The Snake Situation

Thanks to all who sent me tips about protecting ourselves from snakes.  I think I’ve given the impression that there are dens of snakes waiting to attack when we walk out the door.  That’s not so!  We’ve seen 3 rattlesnakes and maybe half a dozen other snakes in the year we’ve been here.  We’re in the woods a lot!  Between our walks through the woods, the garden and the chickens, I don’t think we’re seeing a lot of snakes.  There are folks who live in town here who never see snakes.  Even living out in the country here, if we spent a lot of time in the house or close to the house, we would never see snakes.  They’re not a big problem . . unless you wear flip flops in the woods.

It’s purely a matter of being smart and wearing flip flops is not smart.  There’s no way I’m wearing tall boots or gaiters when the temps are well over 100 degrees.

Flip flops, crocs and sandals will not be worn outside.  Sturdy tennis shoes, and low boots are fine for around the yard and in the garden.  Tall boots will be worn when we’re out in the woods at dusk or before daylight.

I’m always pulling weeds and sticking my hands in spots too so I’m used to having a stick and making noise or shaking the brush and vegetation before sticking my hands down there.

It isn’t nearly as serious and I fear some of you are thinking.   In Louisiana, several times I had a snake inside my house.  At least that hasn’t happened here.  We saw as many snakes in Kentucky and Missouri as we’ve seen here but it’s mostly because we spend so much time outside.

Comments

  1. 1

    here n baton rouge, la we get maybe 3 to 5 snakes a year. One of those is a moccossin and the rest baby rattlers or water snakes. Armadillos by the boatload, oppossums galore.

    And we live in the city…….glen

  2. 2

    3 rattlesnakes (or any other snake) would be the end of me but I realize that for “normal” people that it’s not a real danger.

  3. 4

    When I lived in IL on the farm, we had a timber rattler that used to love to sun itself on the sandbar in the creek during summer. Big ol’ thing!
    We’ve had water moccasins in the pond, and copperheads as well (including one of the biggest recorded in IL – inside a bale of straw that my daughter dumped into the goat pen). We’ve had other snakes too – but those are the poisonous ones. Baby copperheads were the scariest – particularly since they had fallen into my boots (and I have NO idea how they got up onto the balcony!) FAST as in VERY FAST little things – and just as venomous (possibly more) than the adult snakes.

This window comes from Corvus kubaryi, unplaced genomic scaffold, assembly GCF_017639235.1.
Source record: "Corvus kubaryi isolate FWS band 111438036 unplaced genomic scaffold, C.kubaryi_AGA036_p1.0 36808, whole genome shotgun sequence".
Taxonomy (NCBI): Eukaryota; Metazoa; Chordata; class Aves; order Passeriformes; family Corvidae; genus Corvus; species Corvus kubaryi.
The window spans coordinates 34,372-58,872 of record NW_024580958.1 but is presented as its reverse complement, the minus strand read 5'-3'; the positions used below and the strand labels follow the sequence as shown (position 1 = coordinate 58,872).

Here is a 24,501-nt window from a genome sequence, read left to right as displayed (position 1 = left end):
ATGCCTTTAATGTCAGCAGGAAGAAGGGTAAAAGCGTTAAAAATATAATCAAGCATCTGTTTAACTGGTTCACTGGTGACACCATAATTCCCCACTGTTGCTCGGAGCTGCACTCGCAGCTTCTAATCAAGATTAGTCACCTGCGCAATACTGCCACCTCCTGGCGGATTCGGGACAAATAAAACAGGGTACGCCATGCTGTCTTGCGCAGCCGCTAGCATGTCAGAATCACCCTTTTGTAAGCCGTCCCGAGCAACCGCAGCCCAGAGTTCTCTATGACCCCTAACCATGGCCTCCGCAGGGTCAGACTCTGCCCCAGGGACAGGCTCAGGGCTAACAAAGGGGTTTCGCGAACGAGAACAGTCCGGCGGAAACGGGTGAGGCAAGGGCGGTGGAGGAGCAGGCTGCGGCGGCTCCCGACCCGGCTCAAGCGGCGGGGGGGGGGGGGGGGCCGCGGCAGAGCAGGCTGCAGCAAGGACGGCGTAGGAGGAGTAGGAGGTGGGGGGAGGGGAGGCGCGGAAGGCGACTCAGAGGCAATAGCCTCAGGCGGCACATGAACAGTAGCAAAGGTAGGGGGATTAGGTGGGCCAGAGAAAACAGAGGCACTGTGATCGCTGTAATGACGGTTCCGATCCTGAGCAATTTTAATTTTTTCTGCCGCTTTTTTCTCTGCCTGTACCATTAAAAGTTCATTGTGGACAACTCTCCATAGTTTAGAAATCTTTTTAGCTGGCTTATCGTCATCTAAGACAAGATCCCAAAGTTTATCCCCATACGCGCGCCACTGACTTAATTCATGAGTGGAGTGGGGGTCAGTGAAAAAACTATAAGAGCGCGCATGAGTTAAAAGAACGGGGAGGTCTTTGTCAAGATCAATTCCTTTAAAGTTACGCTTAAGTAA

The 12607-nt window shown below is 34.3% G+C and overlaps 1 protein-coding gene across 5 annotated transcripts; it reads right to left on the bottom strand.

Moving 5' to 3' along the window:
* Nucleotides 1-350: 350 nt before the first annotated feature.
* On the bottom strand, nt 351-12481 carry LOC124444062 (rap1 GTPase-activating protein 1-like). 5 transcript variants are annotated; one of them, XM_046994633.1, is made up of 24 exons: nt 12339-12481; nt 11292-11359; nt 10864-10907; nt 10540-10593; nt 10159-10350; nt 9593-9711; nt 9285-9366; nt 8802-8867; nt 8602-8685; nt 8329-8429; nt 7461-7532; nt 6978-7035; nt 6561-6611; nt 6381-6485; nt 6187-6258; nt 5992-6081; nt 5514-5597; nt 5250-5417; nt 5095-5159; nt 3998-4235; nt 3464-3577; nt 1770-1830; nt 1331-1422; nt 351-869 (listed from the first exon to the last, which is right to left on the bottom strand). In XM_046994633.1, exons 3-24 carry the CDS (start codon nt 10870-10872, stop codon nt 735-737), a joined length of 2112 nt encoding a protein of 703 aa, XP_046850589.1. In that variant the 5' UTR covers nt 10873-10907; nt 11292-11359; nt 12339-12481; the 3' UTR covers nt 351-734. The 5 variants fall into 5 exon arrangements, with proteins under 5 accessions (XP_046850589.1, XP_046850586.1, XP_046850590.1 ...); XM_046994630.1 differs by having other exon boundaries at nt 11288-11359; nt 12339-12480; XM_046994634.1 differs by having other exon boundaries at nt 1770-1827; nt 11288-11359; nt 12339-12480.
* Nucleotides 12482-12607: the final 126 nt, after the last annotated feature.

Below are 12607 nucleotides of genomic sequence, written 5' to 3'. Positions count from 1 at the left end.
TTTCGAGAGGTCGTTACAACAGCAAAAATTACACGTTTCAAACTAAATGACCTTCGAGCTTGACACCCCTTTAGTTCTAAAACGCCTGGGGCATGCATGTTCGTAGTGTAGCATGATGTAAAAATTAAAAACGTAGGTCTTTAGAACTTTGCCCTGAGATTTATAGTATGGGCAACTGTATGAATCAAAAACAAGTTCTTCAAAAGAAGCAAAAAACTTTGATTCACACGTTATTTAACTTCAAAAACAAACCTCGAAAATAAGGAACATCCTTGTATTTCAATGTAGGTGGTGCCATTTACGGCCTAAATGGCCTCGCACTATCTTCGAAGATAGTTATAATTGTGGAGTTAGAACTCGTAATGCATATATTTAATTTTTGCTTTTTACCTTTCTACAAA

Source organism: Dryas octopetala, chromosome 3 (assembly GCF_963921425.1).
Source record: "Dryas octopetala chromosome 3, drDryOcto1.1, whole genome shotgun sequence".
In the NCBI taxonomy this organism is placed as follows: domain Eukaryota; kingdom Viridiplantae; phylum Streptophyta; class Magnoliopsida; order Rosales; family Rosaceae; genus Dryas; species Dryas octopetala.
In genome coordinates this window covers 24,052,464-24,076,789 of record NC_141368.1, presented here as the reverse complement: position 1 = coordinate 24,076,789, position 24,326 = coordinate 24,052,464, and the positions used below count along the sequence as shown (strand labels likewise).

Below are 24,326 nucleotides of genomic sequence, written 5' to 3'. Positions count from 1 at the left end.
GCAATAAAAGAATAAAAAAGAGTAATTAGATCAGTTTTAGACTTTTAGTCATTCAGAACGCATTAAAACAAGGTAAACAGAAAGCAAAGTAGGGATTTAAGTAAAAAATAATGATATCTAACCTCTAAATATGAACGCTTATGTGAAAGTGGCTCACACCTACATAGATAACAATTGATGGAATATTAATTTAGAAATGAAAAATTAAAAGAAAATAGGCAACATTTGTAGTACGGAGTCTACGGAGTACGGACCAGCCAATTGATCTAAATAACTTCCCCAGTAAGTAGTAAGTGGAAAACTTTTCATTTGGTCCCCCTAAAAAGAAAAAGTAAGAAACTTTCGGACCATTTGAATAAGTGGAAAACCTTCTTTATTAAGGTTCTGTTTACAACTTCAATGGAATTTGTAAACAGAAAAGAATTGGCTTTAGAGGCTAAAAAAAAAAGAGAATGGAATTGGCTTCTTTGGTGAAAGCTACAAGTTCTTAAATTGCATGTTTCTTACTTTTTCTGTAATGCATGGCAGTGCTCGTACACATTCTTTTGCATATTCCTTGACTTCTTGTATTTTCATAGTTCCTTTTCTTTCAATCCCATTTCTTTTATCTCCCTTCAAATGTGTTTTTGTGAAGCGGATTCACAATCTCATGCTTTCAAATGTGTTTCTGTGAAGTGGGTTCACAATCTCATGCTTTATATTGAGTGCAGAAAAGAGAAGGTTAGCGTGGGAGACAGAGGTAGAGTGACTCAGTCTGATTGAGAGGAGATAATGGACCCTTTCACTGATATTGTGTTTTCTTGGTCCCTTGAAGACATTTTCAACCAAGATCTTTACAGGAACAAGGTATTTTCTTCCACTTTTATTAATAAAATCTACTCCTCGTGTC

4. 5

    With your drought might not be enough food stuff to support a large snake population. This might be a good thing!!! LOL Keep that in mind if it starts to rain a lot. I don’t mind snakes as long as they don’t move right in front of me and scare me. Sometimes i think it’s a game with the ones around here. Love to see me jump!!!!
    Hugs!!!!

  5. 6

    All that tractor work that has been going on at your house may have disturbed the snakes. Those soft western boots are made to get” smick” on them and wash up. Just put some water proofing on them and they should be fine.

  6. 7

    Now your sounding reasonable. No flip flops in the woods.

  7. 8
    Jill Tanking says:

    I had a flower bed on the north of my country home. Use a small metal sprinkler head and move it closer to the faucet as I water. Many a late evening I would go out in my stocking feet to turn the water off. WELL, one night went out the garage door got about 4 feet from the house and turned around to see what was making the noise. There was a 41 inch, 10 diamond back rattler flipping back and forth. I think he was as scared as I was. I turned off the water and pulled the sprinkler head to me. Then swinged the sprinkler head at the snake. Got him away from the door but injured enough that he would not go anywhere. Was able to get in the garage door, grabbed my mop and went back out beat it with the mop. It went flying everywhere. Then I remembered where my shovel was. Went in and got it. Then finished off the snake. Left it by electric garage door for the pick up. Took a picture of it the next day, Have been more cautious going out the back door now. The only good snake by the house is a dead snake.

  8. 9
    Jill Tanking says:

    Forgot about the small bull snake that was in my Virginia Creeper. Was letting the dog out and she was cursious about the batch I let grow and then move to the wired area. Just thought it was one of the many lizards we had around the place this year. Took the small shovel to move the Virginia Creeper around. The dog follwed some to the wired area. Then I saw something move in the grass. There was a bull snake with its head up in the air turned around looking at me. Then went back to the wired area. Was hitting shovel in that area trying to hit it. Well, it finally got back out in the grass. I took the shovel and cut it in half. Then buried it. So the dog or the cat would play with it. Last snake close to the house this year. It has been so dry they were coming up the water in my flower beds.

  9. 10

    I’ve killed quite a few snakes in my suburban Houston yard. All of them but one were copperheads. I had one in a hanging basket of fern. That was a big surprise. I didn’t expect it off the ground. One was in my kitchen, I spotted it late at night coiled up under a cabinet edge. I’ve had many in my landscaped beds. They blend in perfectly, looking like a stick. No matter how small they are, they are poisonous. Since living here, I have learned to identify and kill snakes, but I am still afraid of them. I always keep a sharp tool by my side when I am working in the yard. I wish they would just go away!

  10. 11
    Judy Garber says:

    I loved your hog-nose snake picture……..they’re neat snakes, if you can call a snake neat!